|Purpose||Provide financial support to artists|
|Headquarters||The Arts Council, 70 Merrion Square, Dublin 2|
|Republic of Ireland|
|A committee of ten members, the Toscaireacht|
Aosdána ( // ; from Irish aos dána [iːsˠ ˈd̪ˠɑːnˠə] "people of the arts") is an Irish association of artists. It was created in 1981 on the initiative of a group of writers with support from the Arts Council of Ireland. Membership, which is by invitation from current members, is limited to 250 individuals; before 2005 it was limited to 200. Its governing body is called the Toscaireacht.
Aosdána was originally set up on the suggestion of writer Anthony Cronin,by Taoiseach Charles Haughey, well known for his support for the Arts, although Fintan O'Toole has argued that this also served to deflect criticism of Haughey's political actions.
The process of induction relies entirely on members proposing new members.Applications by artists themselves are not allowed.
Some members of Aosdána receive a stipend, called the Cnuas (Irish pronunciation: [kn̪uəsˠ] lit. "collect, store" – a gift of financial aid put aside for the purpose of support), from the Arts Council of Ireland. This stipend is intended to allow recipients to work full-time at their art. The value of the Cnuas in 2015 was €17,180.
The title of Saoi (lit. "wise one") is the highest honour that members of Aosdána can bestow upon a fellow member. No more than seven living members can be so honoured at one time. The honour is conferred by the President of Ireland in a ceremony during which a gold torc is placed around the neck of the recipient by the President.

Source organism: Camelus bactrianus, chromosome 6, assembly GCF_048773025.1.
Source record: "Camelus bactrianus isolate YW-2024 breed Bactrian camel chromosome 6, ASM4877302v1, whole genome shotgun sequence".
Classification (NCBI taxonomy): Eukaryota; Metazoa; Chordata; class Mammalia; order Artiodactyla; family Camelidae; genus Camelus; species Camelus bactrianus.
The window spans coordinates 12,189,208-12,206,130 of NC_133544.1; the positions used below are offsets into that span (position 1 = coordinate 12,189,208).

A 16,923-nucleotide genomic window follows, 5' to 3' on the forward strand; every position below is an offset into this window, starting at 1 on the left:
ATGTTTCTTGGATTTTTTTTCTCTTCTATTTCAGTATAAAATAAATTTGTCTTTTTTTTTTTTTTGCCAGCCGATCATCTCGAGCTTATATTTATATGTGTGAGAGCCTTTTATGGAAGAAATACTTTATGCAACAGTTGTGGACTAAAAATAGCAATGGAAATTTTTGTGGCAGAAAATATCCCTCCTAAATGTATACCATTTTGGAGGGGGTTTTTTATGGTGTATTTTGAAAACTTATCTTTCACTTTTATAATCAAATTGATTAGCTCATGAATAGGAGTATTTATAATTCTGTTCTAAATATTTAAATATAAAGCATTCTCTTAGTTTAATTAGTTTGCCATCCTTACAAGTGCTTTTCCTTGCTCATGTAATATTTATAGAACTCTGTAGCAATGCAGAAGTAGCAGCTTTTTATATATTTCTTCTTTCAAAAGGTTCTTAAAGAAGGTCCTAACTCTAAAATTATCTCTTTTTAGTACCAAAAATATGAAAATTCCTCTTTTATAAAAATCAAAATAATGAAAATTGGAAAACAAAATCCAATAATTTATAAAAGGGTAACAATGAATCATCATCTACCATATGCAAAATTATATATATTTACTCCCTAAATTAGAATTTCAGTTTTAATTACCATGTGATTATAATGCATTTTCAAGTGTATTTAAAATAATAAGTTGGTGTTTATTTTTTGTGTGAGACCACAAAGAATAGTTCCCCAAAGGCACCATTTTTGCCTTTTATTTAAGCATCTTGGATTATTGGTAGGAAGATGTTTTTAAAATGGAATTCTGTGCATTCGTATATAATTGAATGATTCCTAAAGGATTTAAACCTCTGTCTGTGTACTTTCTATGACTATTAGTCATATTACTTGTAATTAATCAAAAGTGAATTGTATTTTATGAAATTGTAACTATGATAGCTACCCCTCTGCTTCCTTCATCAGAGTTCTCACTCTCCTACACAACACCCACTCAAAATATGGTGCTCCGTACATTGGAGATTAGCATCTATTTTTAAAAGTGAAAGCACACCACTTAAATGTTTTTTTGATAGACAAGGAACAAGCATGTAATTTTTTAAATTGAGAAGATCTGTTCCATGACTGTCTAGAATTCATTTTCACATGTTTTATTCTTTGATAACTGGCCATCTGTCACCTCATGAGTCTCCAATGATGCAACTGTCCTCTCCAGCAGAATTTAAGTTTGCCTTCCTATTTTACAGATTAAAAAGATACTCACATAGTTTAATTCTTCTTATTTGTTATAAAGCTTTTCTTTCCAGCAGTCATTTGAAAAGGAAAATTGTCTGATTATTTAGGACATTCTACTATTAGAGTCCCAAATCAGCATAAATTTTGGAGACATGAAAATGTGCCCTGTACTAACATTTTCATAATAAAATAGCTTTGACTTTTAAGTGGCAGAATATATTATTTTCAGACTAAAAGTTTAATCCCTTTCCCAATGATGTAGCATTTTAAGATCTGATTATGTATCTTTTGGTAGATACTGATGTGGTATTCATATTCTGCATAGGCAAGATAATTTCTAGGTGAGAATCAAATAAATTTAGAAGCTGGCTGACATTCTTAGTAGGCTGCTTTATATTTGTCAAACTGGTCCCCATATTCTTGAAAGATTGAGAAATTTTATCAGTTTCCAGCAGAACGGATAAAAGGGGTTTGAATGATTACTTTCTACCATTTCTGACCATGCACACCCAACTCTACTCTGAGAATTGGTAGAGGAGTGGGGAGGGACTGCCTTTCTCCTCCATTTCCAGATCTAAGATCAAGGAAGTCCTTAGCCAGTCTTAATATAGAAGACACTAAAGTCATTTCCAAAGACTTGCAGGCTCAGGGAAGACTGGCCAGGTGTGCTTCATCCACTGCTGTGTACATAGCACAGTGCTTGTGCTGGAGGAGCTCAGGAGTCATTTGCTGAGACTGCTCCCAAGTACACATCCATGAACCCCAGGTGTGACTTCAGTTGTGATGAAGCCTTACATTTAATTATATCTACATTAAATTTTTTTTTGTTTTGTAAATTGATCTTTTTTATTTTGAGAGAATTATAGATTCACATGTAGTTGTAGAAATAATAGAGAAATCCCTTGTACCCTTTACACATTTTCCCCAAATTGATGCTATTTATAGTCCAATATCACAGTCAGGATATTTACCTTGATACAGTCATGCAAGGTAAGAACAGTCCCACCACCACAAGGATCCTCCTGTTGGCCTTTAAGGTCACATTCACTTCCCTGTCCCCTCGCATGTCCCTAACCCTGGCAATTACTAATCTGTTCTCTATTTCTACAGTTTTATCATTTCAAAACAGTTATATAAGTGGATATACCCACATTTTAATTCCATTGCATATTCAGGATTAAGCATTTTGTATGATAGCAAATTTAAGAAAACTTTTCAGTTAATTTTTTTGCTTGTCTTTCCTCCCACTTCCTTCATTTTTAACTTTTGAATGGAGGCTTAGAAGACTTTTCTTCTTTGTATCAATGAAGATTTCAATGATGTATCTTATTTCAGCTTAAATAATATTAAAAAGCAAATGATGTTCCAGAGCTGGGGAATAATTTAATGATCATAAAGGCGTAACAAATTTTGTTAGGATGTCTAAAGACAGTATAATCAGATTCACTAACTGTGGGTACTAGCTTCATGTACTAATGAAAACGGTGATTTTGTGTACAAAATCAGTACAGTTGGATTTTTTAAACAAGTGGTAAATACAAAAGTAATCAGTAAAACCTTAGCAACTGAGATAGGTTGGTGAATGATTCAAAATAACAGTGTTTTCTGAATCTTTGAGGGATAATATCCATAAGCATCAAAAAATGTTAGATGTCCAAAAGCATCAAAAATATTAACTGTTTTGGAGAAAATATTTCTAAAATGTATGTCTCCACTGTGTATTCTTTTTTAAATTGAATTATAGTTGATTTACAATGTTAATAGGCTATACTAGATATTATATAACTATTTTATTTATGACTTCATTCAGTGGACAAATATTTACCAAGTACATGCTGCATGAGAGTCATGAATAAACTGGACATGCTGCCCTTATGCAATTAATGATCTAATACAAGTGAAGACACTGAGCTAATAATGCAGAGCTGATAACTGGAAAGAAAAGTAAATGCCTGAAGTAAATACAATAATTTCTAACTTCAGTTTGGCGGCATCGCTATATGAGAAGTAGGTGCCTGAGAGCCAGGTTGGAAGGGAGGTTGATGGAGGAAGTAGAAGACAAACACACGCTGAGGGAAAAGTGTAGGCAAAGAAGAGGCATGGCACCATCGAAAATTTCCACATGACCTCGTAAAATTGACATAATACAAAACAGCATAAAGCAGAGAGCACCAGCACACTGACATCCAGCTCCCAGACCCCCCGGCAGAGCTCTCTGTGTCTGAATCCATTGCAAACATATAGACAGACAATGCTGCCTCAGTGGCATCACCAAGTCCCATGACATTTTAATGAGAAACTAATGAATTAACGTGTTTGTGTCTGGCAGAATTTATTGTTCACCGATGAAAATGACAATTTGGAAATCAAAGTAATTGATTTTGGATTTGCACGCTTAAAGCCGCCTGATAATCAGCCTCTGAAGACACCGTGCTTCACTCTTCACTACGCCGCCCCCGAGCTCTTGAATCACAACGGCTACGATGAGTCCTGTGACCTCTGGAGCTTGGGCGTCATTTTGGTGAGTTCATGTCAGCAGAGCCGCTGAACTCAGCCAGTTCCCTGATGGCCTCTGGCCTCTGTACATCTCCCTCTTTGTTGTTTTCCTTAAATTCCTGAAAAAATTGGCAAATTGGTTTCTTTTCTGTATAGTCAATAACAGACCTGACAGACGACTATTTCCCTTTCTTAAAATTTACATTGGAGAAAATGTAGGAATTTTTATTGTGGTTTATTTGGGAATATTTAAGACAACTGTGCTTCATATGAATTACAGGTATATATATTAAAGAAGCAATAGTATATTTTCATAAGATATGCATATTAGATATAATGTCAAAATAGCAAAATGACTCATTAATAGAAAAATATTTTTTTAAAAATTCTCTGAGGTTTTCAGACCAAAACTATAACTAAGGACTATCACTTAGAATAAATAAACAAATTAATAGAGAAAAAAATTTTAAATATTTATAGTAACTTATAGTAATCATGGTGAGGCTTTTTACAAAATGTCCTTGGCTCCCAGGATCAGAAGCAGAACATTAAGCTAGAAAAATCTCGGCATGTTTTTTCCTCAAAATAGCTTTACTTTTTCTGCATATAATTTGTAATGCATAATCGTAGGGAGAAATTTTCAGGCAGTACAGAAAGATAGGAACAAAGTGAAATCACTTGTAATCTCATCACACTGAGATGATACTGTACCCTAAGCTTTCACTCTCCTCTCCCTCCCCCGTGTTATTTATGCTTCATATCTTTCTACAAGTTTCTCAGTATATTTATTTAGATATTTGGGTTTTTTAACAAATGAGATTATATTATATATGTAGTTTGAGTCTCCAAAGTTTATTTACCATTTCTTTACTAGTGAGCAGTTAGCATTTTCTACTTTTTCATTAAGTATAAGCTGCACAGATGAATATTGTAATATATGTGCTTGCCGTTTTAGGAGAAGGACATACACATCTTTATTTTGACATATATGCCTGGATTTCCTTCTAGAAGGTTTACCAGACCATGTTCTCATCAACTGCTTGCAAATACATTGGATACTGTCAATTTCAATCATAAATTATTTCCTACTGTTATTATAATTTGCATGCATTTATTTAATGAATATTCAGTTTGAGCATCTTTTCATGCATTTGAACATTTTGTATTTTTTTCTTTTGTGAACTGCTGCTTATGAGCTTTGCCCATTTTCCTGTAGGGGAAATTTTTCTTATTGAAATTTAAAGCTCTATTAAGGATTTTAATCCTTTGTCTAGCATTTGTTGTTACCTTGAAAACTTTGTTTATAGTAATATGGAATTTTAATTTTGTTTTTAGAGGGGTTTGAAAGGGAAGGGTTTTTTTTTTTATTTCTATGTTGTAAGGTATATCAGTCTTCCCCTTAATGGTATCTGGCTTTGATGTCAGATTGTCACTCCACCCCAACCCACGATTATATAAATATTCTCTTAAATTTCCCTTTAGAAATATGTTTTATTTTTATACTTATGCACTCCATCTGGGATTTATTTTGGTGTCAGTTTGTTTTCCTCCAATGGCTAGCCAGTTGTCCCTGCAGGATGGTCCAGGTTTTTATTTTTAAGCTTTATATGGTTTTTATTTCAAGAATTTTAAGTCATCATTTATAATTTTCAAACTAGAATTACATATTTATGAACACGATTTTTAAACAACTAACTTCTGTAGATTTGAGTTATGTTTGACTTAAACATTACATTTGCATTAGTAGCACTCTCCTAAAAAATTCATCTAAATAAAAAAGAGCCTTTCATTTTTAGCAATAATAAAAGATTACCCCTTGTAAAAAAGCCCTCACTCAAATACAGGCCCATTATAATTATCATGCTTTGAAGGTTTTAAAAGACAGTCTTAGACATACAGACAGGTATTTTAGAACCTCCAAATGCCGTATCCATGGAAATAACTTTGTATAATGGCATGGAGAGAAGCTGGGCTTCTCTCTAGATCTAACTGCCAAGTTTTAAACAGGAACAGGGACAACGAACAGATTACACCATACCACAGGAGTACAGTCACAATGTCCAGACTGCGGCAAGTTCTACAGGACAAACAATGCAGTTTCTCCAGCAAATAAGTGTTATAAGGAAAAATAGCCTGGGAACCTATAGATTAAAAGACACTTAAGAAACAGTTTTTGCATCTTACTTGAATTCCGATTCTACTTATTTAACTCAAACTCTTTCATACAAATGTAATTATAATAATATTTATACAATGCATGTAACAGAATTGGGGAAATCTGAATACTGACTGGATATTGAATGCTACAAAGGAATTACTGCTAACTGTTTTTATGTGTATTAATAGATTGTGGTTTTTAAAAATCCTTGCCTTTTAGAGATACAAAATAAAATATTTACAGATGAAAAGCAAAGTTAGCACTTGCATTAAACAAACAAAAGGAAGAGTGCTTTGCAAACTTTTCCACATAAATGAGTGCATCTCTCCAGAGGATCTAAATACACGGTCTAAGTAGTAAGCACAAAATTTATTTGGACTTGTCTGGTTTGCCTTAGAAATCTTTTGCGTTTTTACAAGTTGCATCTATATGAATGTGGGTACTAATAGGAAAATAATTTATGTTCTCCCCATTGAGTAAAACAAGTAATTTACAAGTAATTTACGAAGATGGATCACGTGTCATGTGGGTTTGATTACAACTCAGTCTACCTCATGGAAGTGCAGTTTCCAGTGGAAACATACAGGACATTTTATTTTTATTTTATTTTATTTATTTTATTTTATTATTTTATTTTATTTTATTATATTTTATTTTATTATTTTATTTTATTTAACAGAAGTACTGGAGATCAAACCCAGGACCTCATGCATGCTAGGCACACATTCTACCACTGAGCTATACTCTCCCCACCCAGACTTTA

As of 2020 [update] , the current living Saoithe are:
Among the deceased holders of the title of Saoi are the Nobel Laureates Samuel Beckett and Seamus Heaney, dramatists Brian Frieland Tom Murphy, and the artists Patrick Scott and Louis le Brocquy.
The poet Pearse Hutchinson, a member of Aosdána, described it as "a miracle and a godsend" that allowed him to continue writing at a time when he might have had to give up.Composer Roger Doyle has also spoken about the difference it made: "I was elected to Aosdána in 1986. This gave me a small stipend from the Government each year, which enabled me to devote all my time to composing. This changed my life for the better and I have composed non-stop since then."
The Toscaireacht ("delegation") is a committee of ten members, called Toscairí, of the Aosdána. It meets several times a year to deal with the administration and external relations of Aosdána, reports to every General Assembly, which meets once a year, and sets its Agenda.When new members of Aosdána are proposed, the Toscairí have the task of verifying that the nomination process has been complied with, and also that the candidate is willing to accept membership, before the next stage of election is begun.
Toscairí are elected to the Toscaireacht by the members of Aosdána for two years at a time. All members of Aosdána are eligible for election, and nominations must be made in writing by three members. The electoral process is in two stages. First, within each of Aosdána's three disciplines (Music, Literature, and Visual Arts), the two nominees with the highest number of votes are elected: this guarantees a minimum of two Toscairí from each of the disciplines. Next, the remaining four places are filled by the remaining nominees from any discipline who have the highest number of votes.
The procedure at meetings is laid down in the Toscaireacht's Standing Orders. Minutes of its meetings appear on Aosdána's web site.
As of 2020 [update] , the Toscaireacht included:
Brian Patrick Friel was an Irish dramatist, short story writer and founder of the Field Day Theatre Company. He had been considered one of the greatest living English-language dramatists. He has been likened to an "Irish Chekhov" and described as "the universally accented voice of Ireland". His plays have been compared favourably to those of contemporaries such as Samuel Beckett, Arthur Miller, Harold Pinter and Tennessee Williams.
Saoi is the highest honour bestowed by Aosdána, a state-supported association of Irish creative artists. The title is awarded for life and held by at most seven people at a time. The limit was increased from five in 2007–08. At the conferring ceremony, a torc is presented to the Saoi, typically by the President of Ireland.
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